LONGLISTED FOR THE 2017 SCOTIABANK GILLER PRIZE!
by David Demchuk | :: Jump to Buy Links ::
Three neighbouring villages on the Ukrainian/Romanian border are the final refuge for the last of the mythical creatures of Eastern Europe. Now, on the eve of the war that may eradicate their kind—and with the ruthless Night Police descending upon their sanctuary—they tell their stories and confront their destinies:
- The Rusalka, the beautiful vengeful water spirit who lives in lakes and ponds and lures men and children to their deaths;
- The Vovkulaka, who changes from her human form into that of a wolf and hides with her kind deep in the densest forests;
- The Strigoi, a revenant who feasts on blood and twists the minds of those who love, serve and shelter him;
- The Dvoynik, an apparition that impersonates its victim and draws him into a web of evil in order to free itself;
- And the Bone Mother, a skeletal crone with iron teeth who lurks in her house in the heart of the woods, and cooks and eats those who fail her vexing challenges.
Eerie and unsettling like the best fairy tales, these incisor-sharp portraits of ghosts, witches, sirens, and seers—and the mortals who live at their side and in their thrall—will chill your marrow and tear at your heart.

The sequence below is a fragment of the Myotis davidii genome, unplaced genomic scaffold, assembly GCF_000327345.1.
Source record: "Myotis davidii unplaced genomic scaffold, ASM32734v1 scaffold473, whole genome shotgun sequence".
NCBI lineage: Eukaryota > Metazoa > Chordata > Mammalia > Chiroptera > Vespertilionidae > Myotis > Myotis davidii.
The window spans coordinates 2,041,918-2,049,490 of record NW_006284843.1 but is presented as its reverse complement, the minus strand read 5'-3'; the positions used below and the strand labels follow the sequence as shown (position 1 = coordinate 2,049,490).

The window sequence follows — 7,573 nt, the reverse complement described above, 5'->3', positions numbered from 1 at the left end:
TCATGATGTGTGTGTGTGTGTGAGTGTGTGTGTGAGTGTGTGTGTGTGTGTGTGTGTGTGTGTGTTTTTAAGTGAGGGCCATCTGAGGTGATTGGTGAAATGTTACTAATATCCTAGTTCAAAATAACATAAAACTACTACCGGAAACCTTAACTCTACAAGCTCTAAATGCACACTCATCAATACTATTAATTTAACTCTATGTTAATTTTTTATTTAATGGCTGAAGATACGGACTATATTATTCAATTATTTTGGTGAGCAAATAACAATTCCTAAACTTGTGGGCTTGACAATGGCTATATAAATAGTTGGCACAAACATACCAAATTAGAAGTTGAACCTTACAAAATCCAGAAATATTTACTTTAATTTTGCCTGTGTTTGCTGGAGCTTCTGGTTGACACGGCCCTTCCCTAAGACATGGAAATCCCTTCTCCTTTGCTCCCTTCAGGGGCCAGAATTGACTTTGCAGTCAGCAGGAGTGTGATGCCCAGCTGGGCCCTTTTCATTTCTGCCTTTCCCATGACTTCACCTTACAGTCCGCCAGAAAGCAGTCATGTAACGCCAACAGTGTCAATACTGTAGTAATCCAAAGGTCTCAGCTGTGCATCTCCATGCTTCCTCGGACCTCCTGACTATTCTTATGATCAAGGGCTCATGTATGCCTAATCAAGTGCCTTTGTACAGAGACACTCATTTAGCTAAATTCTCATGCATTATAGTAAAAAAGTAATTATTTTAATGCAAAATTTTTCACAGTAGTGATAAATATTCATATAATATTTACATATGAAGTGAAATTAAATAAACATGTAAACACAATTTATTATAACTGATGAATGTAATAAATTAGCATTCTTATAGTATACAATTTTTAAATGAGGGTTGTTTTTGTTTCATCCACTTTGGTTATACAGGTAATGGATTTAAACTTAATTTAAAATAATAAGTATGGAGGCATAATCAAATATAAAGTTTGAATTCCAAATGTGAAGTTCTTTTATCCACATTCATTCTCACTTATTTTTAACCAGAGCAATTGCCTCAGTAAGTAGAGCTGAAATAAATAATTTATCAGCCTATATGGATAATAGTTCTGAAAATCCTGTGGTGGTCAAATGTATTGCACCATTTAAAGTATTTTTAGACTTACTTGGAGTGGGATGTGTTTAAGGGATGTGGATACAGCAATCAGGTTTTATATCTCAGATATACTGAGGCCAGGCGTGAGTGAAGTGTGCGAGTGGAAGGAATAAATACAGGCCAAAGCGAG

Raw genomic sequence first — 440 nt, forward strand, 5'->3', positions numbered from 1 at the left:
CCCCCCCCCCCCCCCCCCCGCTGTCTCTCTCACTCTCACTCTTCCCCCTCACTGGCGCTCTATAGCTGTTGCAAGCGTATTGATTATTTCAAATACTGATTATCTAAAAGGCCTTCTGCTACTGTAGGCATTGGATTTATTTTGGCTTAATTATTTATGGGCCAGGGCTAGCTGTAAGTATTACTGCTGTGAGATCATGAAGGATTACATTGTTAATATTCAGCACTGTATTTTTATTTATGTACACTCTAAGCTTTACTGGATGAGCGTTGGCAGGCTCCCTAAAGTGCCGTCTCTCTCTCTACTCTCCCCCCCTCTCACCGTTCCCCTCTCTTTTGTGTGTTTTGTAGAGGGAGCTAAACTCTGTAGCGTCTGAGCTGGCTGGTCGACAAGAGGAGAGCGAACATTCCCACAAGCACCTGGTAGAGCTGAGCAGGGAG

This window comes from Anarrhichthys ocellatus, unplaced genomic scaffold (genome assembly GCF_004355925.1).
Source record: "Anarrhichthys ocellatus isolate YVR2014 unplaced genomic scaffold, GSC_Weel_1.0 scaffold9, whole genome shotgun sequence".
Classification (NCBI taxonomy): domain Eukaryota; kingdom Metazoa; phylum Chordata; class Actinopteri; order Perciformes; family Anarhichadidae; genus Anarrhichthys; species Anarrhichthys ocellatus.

- David Demchuk interviewed about The Bone Mother at The Quillery
- David Demchuk interviewed by CTV News Winnipeg
Praise for David Demchuk
“The weirdest, most uniquely beautiful and unsettling book I’ve read in a long while is David Demchuk’s The Bone Mother.”
—Christopher Golden, author of Runaways and Ararat
“The Bone Mother’s power is the realization that the supernatural beings are not the only source of terror. Oftentimes the most horrific and shocking acts are performed by ordinary humans driven to do the unspeakable, either out of desperation or their own dark urges.”
—Woman Around Town
“Well crafted and significant in its own right, Demchuk’s novel seems all the more important in light of recent displays of far-right and overt Nazi hatred. As one narrator says, ‘Some stories need to be told time and again. Every generation forgets. Every child learns anew.'”
—The Globe and Mail
“This extraordinary debut novel crosses borders and boundaries, stretching across continents and years in a series of interwoven stories and vignettes. . . . Demchuk gracefully pieces together a dark and shining mosaic of a story with unforgettable imagery and elegant, evocative prose. These stories read like beautiful and brutal nightmares, sharply disquieting, and are made all the more terrifying by the history in which they’re grounded.”
—Publishers Weekly (starred review)